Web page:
The Declaration of Arbroath (sometimes called the Declaration of Independence) is one of the great icons of Scotland and is in the form of a letter (in Latin) to the Pope from several earls and barons of Scotland asking him in rousing terms to acknowledge Scotland as an independent nation and to reject the claims of the English king. The Declaration of Arbroath is dated April 6th, 1320. The Declaration was ahead of its time as it sets out that the king (previously regarded as appointed by God) could be driven out if he did not uphold the freedom of the country. It later became a model for the American Declaration of Independence.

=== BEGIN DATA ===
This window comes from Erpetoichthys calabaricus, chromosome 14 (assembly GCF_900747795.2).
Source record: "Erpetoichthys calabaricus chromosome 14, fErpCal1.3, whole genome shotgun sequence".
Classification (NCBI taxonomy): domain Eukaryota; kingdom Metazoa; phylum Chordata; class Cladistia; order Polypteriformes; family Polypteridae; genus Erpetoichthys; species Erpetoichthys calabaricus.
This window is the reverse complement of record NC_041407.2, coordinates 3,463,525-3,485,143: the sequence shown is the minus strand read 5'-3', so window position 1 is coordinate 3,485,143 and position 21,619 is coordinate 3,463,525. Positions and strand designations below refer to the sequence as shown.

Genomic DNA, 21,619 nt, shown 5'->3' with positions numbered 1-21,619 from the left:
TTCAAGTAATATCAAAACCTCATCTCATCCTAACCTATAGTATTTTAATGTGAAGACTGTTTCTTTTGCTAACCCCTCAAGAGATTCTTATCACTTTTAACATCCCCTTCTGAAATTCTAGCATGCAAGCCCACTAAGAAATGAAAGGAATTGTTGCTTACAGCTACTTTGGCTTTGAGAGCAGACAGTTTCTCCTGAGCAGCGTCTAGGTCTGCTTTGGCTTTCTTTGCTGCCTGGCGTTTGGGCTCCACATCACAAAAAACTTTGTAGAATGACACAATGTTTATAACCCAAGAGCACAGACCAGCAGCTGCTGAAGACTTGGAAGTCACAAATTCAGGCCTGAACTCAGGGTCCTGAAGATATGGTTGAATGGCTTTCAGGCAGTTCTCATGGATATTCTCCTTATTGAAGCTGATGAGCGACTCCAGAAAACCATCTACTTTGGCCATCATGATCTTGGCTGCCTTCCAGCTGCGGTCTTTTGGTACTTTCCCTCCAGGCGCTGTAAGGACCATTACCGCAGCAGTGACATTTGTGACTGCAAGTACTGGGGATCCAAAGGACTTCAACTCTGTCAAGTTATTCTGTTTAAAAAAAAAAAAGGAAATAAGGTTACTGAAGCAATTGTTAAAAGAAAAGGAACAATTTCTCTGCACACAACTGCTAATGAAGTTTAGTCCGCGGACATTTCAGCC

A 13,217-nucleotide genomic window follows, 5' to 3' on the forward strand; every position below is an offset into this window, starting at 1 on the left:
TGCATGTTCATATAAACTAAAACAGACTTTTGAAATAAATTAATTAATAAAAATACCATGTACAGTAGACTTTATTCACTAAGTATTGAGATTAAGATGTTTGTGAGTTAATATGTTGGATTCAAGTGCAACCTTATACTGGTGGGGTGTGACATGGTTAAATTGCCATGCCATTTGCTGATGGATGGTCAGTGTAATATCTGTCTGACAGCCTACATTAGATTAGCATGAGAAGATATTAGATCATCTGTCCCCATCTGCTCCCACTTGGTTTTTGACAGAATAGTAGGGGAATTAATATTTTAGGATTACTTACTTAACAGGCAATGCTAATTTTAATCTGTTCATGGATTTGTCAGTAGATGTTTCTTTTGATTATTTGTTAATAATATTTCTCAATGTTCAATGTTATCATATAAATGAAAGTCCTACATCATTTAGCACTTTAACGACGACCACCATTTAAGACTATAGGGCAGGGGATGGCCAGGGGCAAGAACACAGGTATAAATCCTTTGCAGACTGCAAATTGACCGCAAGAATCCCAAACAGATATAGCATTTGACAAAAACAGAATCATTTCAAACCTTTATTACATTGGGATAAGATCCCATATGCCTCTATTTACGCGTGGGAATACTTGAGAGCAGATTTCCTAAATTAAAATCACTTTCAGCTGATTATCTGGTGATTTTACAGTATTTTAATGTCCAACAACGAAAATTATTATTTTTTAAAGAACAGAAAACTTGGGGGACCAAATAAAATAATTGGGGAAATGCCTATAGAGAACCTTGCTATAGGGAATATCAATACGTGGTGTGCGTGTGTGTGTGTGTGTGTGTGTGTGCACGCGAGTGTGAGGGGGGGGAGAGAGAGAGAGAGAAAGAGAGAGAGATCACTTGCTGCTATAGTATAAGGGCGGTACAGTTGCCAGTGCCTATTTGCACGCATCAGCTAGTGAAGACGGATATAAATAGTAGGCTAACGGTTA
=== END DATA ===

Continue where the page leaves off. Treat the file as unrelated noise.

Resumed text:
It sets out the long history of Scotland as an independent state and cleverly tries to persuade the Pope of the legitimacy of Scotland’s case. It’s most famous and most quoted passage (which I have framed in my study) is as follows:
“For so long as there shall but one hundred of us remain alive we will never give consent to subject ourselves to the dominion of the English. For it is not glory, it is not riches, neither is it honours, but it is freedom alone that we fight and contend for, which no honest man will lose but with his life.”
While the original Declaration was delivered to the Pope, a contemporary copy is held in Register House, Edinburgh. A translation of the full text is found here.